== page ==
Tobacco company bosses have "encouraged" their workers to take a stand on plain packaging, part of a global effort to kill off the proposal.
Submissions to the Government's tobacco plain packaging proposal released under the Official Information Act show 16 Imperial Tobacco employees registered their opposition.
They are part of a large international opposition to the proposal, which includes hints at legal action by New Zealand's three biggest tobacco companies.
The employees - who all asked the Health Ministry not to disclose their names - argued plain packaging would boost black market tobacco and not reduce smoking.
Imperial Tobacco confirmed in a statement that it had encouraged employees to have their say.
"We have . . . kept employees informed of developments and encouraged them to make a submission during the consultation."
None of the workers who submitted to the proposal supported plain packaging.
About 300 submissions were released by the Health Ministry after intervention by the Ombudsman. The ministry initially refused to release the submissions, claiming they were confidential.
The submissions reveal intense international opposition to plain packaging in New Zealand.
The big three tobacco companies have been supported by overseas lobby groups - many with known links to the tobacco industry.
In one case, the exact submission was lodged by eight cigar companies based from Germany to the Dominican Republic.
Overseas organisations condemning plain packaging include the US Chamber of Commerce and the Washington Legal Foundation, which describes itself as a freedom and justice advocate.
New Zealand tobacco retailers have also come out strongly against the proposal, as have several national retailer groups with links to the industry.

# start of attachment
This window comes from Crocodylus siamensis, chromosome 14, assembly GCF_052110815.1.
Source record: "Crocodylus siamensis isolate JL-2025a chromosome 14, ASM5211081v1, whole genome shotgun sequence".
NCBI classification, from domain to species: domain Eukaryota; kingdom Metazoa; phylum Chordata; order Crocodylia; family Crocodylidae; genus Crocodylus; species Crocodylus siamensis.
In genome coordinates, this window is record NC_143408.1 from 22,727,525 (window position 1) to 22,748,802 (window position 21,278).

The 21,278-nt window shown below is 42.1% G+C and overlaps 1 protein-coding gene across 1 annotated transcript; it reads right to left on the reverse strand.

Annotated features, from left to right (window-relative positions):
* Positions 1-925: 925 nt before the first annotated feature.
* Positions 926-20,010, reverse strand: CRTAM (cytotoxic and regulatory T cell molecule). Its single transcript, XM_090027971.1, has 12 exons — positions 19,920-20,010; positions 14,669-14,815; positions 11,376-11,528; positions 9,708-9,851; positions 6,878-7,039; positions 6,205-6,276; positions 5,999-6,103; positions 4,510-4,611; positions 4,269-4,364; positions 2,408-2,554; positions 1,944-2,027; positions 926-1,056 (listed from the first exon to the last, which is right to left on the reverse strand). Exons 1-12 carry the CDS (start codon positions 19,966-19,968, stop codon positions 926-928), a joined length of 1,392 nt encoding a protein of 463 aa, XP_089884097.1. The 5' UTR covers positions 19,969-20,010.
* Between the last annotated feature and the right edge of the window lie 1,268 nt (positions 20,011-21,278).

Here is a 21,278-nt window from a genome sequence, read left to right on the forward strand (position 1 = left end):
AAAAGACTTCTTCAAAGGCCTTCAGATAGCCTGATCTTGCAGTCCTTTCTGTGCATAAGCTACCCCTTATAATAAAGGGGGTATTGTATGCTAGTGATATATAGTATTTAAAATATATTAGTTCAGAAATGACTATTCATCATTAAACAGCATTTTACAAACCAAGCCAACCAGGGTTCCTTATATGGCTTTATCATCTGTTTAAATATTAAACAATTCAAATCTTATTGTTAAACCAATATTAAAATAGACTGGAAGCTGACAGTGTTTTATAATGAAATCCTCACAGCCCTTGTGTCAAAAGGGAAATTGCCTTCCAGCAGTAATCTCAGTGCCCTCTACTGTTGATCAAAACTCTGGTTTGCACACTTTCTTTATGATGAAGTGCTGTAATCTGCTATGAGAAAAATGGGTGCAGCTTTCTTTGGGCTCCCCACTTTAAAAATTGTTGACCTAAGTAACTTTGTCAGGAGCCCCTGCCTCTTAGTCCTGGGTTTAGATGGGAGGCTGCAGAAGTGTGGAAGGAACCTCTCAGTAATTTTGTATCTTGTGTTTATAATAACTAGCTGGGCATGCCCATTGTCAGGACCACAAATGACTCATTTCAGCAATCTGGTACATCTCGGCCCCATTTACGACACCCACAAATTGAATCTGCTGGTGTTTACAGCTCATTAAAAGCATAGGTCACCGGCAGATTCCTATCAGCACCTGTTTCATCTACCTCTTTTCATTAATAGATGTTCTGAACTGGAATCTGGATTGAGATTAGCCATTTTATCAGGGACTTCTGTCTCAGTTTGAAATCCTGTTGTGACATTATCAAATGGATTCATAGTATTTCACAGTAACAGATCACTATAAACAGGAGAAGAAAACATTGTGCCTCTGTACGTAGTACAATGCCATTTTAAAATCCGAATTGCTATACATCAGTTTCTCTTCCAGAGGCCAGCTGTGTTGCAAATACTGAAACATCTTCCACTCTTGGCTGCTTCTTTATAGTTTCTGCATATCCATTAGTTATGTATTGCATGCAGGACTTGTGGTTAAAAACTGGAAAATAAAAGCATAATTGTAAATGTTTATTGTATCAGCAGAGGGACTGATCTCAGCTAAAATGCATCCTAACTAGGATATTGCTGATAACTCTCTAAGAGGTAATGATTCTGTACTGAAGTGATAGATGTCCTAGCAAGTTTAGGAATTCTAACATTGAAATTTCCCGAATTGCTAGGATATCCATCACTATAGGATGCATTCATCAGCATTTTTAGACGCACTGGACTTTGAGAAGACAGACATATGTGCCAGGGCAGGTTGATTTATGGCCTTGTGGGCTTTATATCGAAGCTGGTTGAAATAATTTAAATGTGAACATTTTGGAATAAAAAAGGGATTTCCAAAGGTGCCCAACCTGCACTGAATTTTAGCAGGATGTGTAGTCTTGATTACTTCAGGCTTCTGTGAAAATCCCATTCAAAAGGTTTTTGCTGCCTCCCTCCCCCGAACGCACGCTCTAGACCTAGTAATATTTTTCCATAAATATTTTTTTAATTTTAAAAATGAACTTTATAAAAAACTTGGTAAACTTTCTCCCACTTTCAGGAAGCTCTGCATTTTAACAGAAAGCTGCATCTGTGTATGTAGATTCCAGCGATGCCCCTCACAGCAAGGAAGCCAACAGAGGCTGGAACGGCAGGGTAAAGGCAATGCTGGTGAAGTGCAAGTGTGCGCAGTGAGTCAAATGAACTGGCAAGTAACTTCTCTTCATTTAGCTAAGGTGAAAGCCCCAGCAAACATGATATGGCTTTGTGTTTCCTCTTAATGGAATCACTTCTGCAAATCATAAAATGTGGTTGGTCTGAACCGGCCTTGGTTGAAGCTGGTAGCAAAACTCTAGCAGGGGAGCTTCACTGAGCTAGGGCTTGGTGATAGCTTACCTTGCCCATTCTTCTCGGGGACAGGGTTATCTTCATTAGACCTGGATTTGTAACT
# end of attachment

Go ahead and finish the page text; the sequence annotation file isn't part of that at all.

Imperial Tobacco said while it had "consulted" some international organisations about the plain packaging proposal, these groups were independent.
New Zealand's three biggest tobacco companies - British American Tobacco New Zealand, Imperial Tobacco and Philip Morris (New Zealand) - have all hinted at legal action in their submissions, claiming plain packaging would infringe their commercial freedom.
Imperial Tobacco accused the Government of "paying lip service" to consultation and objected to submitters being required to disclose any links to the industry.
Action on Smoking and Health New Zealand spokesman Michael Colhoun said the level of opposition was not surprising and was a sort of backhand vote of confidence. "It's called a scream test," he said. "When the [tobacco] industry kicks up a fuss, it generally shows that it will be an effective measure in reducing smoking."
Despite the opposition, Mr Colhoun said he was confident plain packaging would become a reality. "It got through in Australia."
Plain packaging laws came into force in Australia last month after an unsuccessful legal challenge from Japan Tobacco International SA and British American Tobacco Australasia.
The tobacco companies claimed the Government had stolen their intellectual property, but the High Court disagreed, calling their argument "flawed".
Ukraine, Honduras and the Dominican Republic, all funded by the industry, are challenging Australia at the World Trade Organisation.
- The Dominion Post